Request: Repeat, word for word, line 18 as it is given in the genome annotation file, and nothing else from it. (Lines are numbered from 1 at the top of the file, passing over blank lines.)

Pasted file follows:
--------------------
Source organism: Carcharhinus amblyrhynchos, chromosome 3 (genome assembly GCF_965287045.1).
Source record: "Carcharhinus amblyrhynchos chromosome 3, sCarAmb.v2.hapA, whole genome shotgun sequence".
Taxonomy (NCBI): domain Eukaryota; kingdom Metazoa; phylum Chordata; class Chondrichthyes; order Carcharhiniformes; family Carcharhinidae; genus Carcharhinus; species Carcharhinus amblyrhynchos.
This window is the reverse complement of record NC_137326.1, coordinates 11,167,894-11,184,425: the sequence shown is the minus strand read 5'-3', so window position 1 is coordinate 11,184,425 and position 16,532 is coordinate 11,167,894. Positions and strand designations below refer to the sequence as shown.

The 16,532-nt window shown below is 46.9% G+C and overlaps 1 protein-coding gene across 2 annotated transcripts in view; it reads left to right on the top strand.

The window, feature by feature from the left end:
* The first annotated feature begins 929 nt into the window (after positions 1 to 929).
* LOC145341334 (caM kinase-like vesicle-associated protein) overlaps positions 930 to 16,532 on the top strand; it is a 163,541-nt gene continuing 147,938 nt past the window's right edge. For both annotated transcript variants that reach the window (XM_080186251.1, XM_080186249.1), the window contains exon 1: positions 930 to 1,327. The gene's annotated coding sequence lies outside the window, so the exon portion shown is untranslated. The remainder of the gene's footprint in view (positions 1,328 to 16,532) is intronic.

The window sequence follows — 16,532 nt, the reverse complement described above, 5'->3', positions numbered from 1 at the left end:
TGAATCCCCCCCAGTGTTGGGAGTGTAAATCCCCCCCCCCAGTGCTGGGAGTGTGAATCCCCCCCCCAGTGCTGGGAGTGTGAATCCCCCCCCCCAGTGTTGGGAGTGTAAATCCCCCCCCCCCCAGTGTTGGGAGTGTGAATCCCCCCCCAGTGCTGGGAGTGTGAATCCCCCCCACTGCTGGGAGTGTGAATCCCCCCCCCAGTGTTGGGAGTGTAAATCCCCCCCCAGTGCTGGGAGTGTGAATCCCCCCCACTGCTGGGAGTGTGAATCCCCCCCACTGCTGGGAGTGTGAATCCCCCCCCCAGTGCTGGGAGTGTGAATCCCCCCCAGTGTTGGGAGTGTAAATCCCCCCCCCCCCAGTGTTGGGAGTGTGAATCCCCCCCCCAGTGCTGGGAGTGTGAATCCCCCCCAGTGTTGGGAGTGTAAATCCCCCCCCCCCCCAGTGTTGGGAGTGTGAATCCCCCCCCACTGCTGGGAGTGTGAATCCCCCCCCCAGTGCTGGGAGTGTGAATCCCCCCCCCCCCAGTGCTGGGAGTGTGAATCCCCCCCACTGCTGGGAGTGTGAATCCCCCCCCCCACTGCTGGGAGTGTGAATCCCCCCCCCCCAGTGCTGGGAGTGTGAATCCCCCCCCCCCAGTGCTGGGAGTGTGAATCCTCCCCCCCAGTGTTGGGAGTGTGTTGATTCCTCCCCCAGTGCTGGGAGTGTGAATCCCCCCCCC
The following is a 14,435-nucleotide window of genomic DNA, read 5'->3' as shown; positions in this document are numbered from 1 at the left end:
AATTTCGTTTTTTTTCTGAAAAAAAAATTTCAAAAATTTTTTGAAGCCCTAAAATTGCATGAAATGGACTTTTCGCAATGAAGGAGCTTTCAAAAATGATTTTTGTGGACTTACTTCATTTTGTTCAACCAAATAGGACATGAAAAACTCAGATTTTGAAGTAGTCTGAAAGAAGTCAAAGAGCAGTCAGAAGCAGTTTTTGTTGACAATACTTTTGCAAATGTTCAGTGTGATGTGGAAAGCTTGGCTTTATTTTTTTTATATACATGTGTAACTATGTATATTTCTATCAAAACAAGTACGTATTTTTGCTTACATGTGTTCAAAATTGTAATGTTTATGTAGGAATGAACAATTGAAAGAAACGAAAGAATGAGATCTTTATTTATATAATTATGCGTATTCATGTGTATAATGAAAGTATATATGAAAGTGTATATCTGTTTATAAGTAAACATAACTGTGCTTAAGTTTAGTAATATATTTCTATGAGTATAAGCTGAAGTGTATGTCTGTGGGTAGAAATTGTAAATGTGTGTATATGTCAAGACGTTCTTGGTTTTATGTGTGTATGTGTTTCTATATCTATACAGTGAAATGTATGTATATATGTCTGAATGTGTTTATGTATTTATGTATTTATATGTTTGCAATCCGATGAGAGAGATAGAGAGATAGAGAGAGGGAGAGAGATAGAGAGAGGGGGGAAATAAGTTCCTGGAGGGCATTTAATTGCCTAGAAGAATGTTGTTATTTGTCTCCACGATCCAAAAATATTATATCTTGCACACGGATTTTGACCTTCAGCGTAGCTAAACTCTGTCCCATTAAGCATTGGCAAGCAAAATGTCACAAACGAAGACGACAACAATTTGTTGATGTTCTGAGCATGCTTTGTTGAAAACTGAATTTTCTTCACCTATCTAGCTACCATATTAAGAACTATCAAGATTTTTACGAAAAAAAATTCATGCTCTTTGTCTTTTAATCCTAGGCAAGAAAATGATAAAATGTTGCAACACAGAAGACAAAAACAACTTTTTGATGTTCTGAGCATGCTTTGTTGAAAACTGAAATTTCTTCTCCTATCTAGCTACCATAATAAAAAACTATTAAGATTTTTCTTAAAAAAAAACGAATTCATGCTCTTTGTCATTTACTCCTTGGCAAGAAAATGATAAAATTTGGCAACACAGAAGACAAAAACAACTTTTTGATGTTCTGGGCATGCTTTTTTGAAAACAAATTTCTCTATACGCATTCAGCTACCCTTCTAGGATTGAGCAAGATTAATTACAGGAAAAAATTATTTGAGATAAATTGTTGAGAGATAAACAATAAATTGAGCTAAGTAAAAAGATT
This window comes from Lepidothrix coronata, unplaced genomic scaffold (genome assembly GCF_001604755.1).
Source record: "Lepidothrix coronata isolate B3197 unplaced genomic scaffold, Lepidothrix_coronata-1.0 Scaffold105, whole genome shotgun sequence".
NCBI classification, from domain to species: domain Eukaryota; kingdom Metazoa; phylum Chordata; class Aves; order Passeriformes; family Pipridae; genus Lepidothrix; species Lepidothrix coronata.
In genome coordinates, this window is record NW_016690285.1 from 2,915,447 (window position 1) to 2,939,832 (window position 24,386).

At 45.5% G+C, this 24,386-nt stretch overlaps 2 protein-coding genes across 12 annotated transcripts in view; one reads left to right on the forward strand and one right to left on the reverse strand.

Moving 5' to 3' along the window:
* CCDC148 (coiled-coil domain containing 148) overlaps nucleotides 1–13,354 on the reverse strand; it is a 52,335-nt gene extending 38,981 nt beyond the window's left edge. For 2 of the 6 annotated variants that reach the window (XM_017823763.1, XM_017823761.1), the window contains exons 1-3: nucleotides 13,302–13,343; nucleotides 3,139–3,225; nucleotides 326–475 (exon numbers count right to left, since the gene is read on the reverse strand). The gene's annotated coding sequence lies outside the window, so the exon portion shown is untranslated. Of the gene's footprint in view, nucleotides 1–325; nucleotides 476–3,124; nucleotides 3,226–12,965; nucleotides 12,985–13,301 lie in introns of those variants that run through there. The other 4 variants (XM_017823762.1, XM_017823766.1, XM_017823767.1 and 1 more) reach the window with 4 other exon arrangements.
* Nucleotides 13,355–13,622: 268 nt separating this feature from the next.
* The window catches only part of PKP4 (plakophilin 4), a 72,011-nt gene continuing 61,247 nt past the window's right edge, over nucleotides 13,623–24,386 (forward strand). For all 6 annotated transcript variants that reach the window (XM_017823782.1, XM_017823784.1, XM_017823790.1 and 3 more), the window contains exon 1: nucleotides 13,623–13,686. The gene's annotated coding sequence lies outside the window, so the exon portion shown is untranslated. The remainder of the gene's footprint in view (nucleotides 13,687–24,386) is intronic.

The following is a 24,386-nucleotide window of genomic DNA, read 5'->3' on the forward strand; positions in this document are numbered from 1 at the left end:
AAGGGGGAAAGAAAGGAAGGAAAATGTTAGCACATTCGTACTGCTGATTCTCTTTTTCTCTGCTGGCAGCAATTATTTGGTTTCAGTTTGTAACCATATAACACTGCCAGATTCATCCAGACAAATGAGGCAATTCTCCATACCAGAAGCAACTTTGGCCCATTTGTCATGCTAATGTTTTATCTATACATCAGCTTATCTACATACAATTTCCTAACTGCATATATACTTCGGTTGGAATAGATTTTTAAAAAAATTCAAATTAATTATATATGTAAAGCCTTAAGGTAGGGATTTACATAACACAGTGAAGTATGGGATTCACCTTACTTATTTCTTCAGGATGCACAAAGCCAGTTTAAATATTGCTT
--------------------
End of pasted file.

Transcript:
Moving 5' to 3' along the window: